These amino acids are precursors to various neurotransmitters, or catecholamines, dopamine, epinephrine, norepinephrine, DOPA used by the brain. Taken in sufficient amounts and/or with other synergistic ingredients, phenylalanine and tyrosine may have pharmaceutical-like results on behavior, alertness, and appetite control, and other psychological/physiological functions through indirect stimulation of the CNS.
Tyrosine elevates catecholamines in the CNS and the plasma. There are links between catecholamines and happiness - even exhilaration - also improved mental performance. Tyrosine increases brain "pools" of norepinepherine, enhancing performance with reduced mental stress.
Phenylalanine is an essential amino acid and can be converted into tyrosine. Unless you have phenylketonuria (PKU) (an inborn error of metabolism where a person cannot convert phenylalanine into tyrosine) supplementation with phenylalanine is probably beneficial for CNS neuron power!
Choline and DMAE
Just as phenylalanine and tyrosine support the manufacture of brain neurotransmitters, choline is an important component in acetylcholine - the principal catecholamine at the NMJ. Your muscles will not contract without acetylcholine.
Choline is found in egg yolks, liver, fatty fish, peanuts, wheat germ, and whole soybeans. Though nutritious, these foods are high in calories, fat, and/or cholesterol, so supplementing choline is the way to go. Learn the nutrient value of over 6,000 foods, click here!
Supplemental choline is available as choline bitartrate, lecithin, and DMAE. I believe that choline bitartrate and lecithin are best for two reasons. Neither lecithin nor choline bitartrate are pure choline. Lecithin can be 35-50% choline by weight and choline bitartrate only 40%. So, to get an efficacious dose of choline (1-4 g/day), you need to consume about twice as much of these ingredients. DMAE is more potent. DMAE is bio-available and crosses the blood-brain barrier easily. Much smaller doses (25-200 mg./day) of DMAE can be taken to illicit strong responses at the NMJ.
Often referred to as "the most widely used psychoactive substance on earth," caffeine affects behavior, physiological, and psychological functions, by countering the activity of a naturally occurring chemical called adenosine in the human brain. Caffeine increases brain activity and alertness, improves muscle performance, stimulates release of intracellular calcium, leading to greater force and stronger muscular contraction. Caffeine stimulates the release of free fatty acids from the liver and muscle, helping with weight-loss/maintenance and improving endurance.
If you drink coffee, tea, or soda you may already get enough caffeine to maximize performance. If, on the other hand, you don't regularly consume these or other caffeine containing foods (chocolate, caffeinated sports drinks, bars, or gels, certain pain killers, etc.) then you may benefit from supplemental caffeine. For best results, try 200-300 mg. of caffeine, 30-45 minutes before training. A 6-oz. cup of coffee contains about 110 mg. of caffeine and a 12-oz. can of soda, about 45 mg.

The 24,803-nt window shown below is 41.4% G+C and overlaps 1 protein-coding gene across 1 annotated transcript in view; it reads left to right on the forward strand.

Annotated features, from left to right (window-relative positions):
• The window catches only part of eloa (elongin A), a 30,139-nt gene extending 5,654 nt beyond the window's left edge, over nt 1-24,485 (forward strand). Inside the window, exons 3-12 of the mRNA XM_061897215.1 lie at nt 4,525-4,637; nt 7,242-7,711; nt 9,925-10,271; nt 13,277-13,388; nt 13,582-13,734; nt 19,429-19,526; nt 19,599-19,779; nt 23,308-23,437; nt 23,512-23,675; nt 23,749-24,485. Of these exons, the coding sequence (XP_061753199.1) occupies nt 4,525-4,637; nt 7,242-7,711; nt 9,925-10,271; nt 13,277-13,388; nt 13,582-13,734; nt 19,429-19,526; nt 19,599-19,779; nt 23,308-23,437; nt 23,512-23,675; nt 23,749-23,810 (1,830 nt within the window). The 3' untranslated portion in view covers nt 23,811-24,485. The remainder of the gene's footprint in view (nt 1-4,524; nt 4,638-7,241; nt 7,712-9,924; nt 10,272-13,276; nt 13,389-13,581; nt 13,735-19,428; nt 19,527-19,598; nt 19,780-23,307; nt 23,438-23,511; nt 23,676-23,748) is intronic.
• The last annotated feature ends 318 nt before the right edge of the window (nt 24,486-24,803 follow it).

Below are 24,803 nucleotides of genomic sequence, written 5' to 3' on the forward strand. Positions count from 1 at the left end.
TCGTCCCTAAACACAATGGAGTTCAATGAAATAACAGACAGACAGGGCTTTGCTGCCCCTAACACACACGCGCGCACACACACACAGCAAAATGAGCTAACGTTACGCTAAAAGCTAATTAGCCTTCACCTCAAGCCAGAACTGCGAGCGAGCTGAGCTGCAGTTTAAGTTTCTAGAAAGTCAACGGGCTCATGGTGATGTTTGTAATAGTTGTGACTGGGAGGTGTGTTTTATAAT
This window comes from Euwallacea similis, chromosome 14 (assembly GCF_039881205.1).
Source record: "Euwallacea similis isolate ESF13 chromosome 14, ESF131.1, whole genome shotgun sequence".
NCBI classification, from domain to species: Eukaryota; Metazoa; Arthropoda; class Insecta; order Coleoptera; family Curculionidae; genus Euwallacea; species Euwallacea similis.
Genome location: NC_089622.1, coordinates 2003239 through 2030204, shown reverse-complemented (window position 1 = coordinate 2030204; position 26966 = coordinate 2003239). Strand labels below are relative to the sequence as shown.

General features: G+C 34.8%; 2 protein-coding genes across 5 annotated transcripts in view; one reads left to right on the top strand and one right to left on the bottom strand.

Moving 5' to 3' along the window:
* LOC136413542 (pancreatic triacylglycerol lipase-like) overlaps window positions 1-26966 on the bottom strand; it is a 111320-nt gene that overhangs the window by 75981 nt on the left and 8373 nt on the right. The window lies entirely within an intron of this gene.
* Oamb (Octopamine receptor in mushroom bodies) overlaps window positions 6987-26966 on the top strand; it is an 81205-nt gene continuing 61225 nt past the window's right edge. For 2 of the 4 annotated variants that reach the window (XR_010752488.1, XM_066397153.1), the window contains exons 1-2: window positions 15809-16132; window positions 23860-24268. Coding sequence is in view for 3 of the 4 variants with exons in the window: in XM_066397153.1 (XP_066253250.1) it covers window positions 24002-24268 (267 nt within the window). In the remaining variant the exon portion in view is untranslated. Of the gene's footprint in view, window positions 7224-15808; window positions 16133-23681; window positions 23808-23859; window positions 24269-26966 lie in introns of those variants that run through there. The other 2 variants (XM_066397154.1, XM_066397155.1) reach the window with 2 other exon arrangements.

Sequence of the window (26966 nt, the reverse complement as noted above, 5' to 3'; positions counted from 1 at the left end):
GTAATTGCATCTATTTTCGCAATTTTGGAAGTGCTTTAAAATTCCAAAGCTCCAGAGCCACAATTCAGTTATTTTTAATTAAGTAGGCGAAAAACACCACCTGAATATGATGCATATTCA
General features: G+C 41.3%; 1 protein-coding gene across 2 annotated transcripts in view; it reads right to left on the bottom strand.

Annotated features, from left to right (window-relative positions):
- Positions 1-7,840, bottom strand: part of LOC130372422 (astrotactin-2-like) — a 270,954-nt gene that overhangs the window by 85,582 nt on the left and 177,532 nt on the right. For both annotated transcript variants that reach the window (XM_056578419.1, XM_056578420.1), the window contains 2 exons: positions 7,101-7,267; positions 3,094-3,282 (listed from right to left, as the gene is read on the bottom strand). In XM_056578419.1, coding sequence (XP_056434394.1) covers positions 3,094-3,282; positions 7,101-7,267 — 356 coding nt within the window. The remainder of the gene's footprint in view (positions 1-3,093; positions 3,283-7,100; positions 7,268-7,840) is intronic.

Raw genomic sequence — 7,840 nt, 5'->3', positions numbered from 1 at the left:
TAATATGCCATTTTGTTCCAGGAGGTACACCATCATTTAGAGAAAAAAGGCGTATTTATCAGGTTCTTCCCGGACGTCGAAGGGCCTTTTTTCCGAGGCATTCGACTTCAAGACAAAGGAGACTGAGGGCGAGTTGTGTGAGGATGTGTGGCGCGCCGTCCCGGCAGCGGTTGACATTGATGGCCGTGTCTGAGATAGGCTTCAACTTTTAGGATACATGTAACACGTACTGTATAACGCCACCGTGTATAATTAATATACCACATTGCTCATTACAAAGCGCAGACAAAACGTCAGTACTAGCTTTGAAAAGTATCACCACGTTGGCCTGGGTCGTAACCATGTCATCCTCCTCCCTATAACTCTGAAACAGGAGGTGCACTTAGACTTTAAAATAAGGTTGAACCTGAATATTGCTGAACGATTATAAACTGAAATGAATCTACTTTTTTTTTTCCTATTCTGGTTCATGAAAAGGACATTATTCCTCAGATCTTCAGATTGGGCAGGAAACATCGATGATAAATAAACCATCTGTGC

[Editor's note: Complete Diet Boost from Optimum Nutrition provides 250 mg. of caffeine, Advantra-Z™ - a natural source of synepherine, Metabromine-G for theobromine, tyrosine, DMAE, phenylalanine, green tea extract, and over 20 other active ingredients.]
Limit your daily use to 600 mg. from all caffeine sources. Caffeine can have side effects in sensitive individuals. If you have high blood pressure, heart disease, diabetes, or other serious medical conditions, or if you are pregnant or nursing, have a sensitive stomach, or get jitters or palpitations from other stimulants, consult a physician before increasing caffeine.
Cacao Extract (Theobromine)
Like caffeine, theobromine belongs to an alkaloid class of molecules known as methylxanthines. Coffee, gurarana, and kola nut contain high concentrations of caffeine, but theophylline is the main methylxanthine in tea and products from the cocoa tree. Theobromine acts similarly to caffeine and is a powerful molecule, acting directly on various physiological systems including the CNS, cardiovascular system, and kidneys. In fact, its effects on blood vessels and the renal system are so pronounced, theobromine has been used as a diuretic and hypertensive medication. It is possible to obtain theobromine through foods, but the best dietary source is chocolate!
Chocolate can supply 100 to 1000 mg. of theobromine per ounce - (dark chocolate is highest). But, you don't want the fat and sugar. Standardized cacao extracts like Metabromine-G are concentrated with fewer calories. Theobromine is similar to caffeine in its positive - and potentially negative - effects, so be sure to consult a qualified medical professional before using it if you have those same mitigating conditions.
Muscle Mass Summation!
- Growth begins at the neuromuscular junction (NMJ).
- Maximize NMJ efficiency by manipulating nutrition, training and rest/recovery routines.
- Dietary supplements can "pre-load" neurotransmitter synthesis. Examples are tyrosine, phenylalanine, caffeine, choline, and theobromine.
[Editor's notes: Make sure you use supplements by companies specializing in these areas. Our independent testing suggests that Optimum Nutrition is probably No. 1 in this area.]